Federal Judge Set to Prohibit Separation of Migrant Families at the Border of United States

In a significant legal development, a federal judge in Southern California is on the verge of banning the separation of migrant families at the United States-Mexico border. This practice, which has been in effect for about seven years, has been used as a deterrent to discourage undocumented migrants from seeking asylum.

The judge’s decision comes after a provisional judicial agreement reached in October, which was supported by the Department of Justice and the families represented by the American Civil Liberties Union (ACLU).

Background: Cruel and Inhumane Practice

In June 2018, Judge Dana Sabraw issued a ruling prohibiting the Trump administration from forcibly separating migrant families at the southern border. The judge deemed this practice “cruel” and “inhumane,” stating that it violated the law and caused severe suffering to those affected.

Government acknowledged that over 2,600 forced separations took place between early May and June 20, 2018. However, a report by the Inspector General of the Department of Homeland Security revealed that such separations had occurred months prior, affecting thousands of undocumented individuals whose exact number may never be known.

According to an investigation by Univision Noticias published in January 2020, forced separations were authorized by the Trump administration through a memorandum signed by then-Attorney General Jeff Sessions on April 11, 2017.

The memo instructed prosecutors to criminally charge individuals for illegal entry into the United States, a civil offense. By filing criminal charges, the government forcibly took minor children away from their parents and placed them in foster care while the parents faced criminal proceedings.

After the legal process concluded, many parents were deported to their home countries without their children, and approximately 1,000 families are still navigating a complex bureaucratic process to be reunited.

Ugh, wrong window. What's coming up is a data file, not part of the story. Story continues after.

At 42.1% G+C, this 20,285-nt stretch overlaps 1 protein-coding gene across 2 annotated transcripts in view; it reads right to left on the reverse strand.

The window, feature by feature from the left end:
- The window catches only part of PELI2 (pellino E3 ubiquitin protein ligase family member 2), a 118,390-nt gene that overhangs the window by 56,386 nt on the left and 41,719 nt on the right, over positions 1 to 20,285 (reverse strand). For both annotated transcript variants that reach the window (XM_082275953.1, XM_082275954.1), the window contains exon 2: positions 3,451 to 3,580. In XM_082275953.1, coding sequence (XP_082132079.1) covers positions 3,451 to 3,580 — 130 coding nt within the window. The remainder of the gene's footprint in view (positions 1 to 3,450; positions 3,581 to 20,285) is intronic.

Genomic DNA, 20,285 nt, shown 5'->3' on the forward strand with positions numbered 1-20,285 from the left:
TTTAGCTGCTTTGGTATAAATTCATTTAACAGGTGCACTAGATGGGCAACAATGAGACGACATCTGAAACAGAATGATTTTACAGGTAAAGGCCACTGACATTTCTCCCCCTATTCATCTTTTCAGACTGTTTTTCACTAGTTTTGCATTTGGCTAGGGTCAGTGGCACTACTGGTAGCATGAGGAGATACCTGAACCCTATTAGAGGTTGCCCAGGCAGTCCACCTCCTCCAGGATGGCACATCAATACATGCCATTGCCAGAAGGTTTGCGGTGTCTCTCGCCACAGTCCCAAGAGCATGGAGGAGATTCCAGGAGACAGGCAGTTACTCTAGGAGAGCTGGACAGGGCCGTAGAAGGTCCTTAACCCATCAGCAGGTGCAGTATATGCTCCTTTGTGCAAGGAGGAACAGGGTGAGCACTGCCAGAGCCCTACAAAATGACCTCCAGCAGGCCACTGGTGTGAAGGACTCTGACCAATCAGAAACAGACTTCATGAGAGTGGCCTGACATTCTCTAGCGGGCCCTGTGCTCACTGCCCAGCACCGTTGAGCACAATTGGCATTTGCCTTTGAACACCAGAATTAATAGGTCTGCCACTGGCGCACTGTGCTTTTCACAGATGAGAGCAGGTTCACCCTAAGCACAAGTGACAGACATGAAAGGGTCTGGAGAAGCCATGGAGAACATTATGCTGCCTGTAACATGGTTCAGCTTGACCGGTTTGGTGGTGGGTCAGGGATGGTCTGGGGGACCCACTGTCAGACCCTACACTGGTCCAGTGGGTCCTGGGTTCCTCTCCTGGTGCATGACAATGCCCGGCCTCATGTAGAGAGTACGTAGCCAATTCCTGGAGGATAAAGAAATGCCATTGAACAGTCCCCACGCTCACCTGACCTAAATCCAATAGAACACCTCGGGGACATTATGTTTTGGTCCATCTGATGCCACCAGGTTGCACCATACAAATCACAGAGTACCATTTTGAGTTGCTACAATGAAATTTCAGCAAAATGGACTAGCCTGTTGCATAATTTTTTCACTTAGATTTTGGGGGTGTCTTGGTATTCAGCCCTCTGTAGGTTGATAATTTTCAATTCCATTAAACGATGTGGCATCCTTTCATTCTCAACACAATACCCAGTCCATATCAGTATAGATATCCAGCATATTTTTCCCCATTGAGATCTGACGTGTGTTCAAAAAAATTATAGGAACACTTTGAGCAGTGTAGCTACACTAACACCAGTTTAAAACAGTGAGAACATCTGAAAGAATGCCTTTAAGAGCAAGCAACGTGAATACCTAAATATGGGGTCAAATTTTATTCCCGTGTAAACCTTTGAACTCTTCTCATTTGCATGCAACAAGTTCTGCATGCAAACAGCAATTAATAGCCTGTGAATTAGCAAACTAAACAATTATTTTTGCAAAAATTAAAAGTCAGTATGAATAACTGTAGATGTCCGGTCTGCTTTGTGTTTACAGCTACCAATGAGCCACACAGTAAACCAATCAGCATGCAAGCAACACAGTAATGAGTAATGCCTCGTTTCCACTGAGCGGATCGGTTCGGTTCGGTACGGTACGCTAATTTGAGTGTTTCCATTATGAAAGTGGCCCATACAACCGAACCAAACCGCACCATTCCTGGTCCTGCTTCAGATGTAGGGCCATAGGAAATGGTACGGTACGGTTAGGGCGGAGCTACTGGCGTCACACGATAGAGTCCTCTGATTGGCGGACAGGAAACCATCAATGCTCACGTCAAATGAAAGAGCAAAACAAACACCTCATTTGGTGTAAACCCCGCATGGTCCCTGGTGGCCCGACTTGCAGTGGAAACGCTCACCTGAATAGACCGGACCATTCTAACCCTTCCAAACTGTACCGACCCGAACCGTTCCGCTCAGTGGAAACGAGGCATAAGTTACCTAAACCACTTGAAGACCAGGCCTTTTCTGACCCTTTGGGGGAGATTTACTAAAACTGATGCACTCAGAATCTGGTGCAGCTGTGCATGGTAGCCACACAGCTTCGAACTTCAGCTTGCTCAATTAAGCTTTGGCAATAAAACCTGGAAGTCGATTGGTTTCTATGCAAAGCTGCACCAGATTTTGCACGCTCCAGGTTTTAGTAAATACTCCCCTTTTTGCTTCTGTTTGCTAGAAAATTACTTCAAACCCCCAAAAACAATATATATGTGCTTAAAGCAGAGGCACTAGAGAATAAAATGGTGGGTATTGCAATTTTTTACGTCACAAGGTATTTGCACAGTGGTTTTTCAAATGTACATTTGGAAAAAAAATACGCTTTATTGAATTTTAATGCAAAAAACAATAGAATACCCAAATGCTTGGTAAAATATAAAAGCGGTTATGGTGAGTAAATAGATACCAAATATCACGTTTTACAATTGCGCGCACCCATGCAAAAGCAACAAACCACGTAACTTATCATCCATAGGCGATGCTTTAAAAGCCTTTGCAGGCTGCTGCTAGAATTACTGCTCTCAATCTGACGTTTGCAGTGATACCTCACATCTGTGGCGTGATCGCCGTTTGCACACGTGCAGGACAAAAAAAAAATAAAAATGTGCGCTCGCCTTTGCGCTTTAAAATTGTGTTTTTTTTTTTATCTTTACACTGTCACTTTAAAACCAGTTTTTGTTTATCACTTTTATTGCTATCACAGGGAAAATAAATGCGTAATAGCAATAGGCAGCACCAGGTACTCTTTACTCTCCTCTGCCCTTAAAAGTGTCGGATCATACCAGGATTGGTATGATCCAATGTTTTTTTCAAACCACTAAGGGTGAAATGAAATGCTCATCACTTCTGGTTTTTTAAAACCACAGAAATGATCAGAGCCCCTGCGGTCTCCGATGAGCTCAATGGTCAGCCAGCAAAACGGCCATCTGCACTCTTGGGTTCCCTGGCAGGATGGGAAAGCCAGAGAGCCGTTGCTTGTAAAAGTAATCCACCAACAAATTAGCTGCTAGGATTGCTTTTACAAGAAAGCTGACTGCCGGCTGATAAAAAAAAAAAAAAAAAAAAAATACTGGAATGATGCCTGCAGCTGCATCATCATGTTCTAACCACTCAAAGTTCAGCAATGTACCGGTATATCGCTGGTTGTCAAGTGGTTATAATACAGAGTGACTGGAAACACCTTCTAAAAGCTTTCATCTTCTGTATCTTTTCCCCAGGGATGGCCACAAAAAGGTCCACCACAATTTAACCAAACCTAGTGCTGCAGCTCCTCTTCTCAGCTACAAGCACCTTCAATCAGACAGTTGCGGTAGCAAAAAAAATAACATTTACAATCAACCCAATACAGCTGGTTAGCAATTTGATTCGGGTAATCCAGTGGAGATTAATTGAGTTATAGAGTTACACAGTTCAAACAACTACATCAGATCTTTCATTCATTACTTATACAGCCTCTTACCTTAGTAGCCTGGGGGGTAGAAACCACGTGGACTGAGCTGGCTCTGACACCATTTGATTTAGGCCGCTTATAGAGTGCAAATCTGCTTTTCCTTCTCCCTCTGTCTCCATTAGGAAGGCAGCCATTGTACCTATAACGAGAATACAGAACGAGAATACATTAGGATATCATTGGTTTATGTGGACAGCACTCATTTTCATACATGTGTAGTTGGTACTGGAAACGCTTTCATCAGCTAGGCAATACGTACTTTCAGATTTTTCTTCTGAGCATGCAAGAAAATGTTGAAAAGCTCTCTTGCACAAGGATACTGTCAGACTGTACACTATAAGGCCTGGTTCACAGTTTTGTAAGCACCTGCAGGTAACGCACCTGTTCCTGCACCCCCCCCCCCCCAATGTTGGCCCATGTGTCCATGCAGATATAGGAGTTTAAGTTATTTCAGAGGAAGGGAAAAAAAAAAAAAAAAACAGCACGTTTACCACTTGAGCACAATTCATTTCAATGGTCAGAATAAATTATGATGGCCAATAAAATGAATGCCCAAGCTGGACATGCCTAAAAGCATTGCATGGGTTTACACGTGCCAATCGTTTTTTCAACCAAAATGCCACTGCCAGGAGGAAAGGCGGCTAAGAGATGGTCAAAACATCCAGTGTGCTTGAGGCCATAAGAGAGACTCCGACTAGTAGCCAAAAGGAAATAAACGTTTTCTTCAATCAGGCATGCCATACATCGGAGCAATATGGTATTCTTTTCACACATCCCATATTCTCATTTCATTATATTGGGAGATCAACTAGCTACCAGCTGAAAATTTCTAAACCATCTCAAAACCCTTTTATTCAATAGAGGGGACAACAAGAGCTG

Court Intervention: Putting an End to Forced Separations

Judge Sabraw, appointed by President George W. Bush, ordered an end to the forced separations in June 2018, granting the government a 30-day deadline to reunite the 2,654 affected families. However, due to a lack of coordination among the agencies involved in the separations, hundreds, if not thousands, of children went missing within a system ill-prepared to handle such procedures.

Biden administration established a Task Force in February 2021 to locate and reunite all affected families, which determined that the number of separations exceeded 5,000.

October Agreement: Seeking Justice for Separated Families

In October, a judicial agreement was reached between the ACLU and the Department of Justice, representing thousands of traumatized children and parents who were forcefully separated under the Trump administration’s illegal “zero tolerance” policy.

ACLU described the forced family separation as one of the most horrific and notorious issues of the Trump era, where babies were torn from their parents’ arms without prior notice. Children were sent to facilities thousands of miles away, and families were left uncertain about when or if they would ever be reunited.

The government’s care and tracking of the separated children were so deficient that when a federal court finally ordered reunification in late June 2018, officials struggled to identify which child belonged to which parent.

Details of the October settlement

ACLU estimates that between 4,500 and 5,000 children and their parents will be covered by the interim agreement reached by the court presided over by Judge Sabraw. The government will continue to identify families who were separated, fund their reunification in the United States and provide them with a pathway to apply for asylum here,” it said.

The civil rights group also said that “families will have access to benefits to keep them on their feet, such as work authorization, housing and legal assistance, and medical services.”

“The ACLU has resolved hundreds of lawsuits in our 103-year history, but none more important than this one,” ACLU Executive Director Anthony D. Romero said at the time. “To America’s lasting shame, we ripped children from the arms of their families to implement a xenophobic agenda,” he said.

Romero further said that “this agreement closes the darkest chapter of the Trump administration, but as welcome as it is, the damage inflicted on these families will always be tragic and irreversible.”

In turn Lee Gelernt, deputy director of the ACLU’s Immigrants’ Rights Project and lead counsel in the lawsuit, said, “When we filed this lawsuit, no one thought it would involve thousands of children, that it would take us to so many countries in search of families, or that it would last for years.”

Efforts to achieve a firm ruling that prohibits forced separations at the border takes on new currency after former President Trump, who is leading in the race to become the Republican Party’s presidential candidate, has recently said that if he returns to the White House for a second term he would reinstate the ‘zero tolerance’ immigration policy, which includes forced separations of families at the border when they come seeking asylum.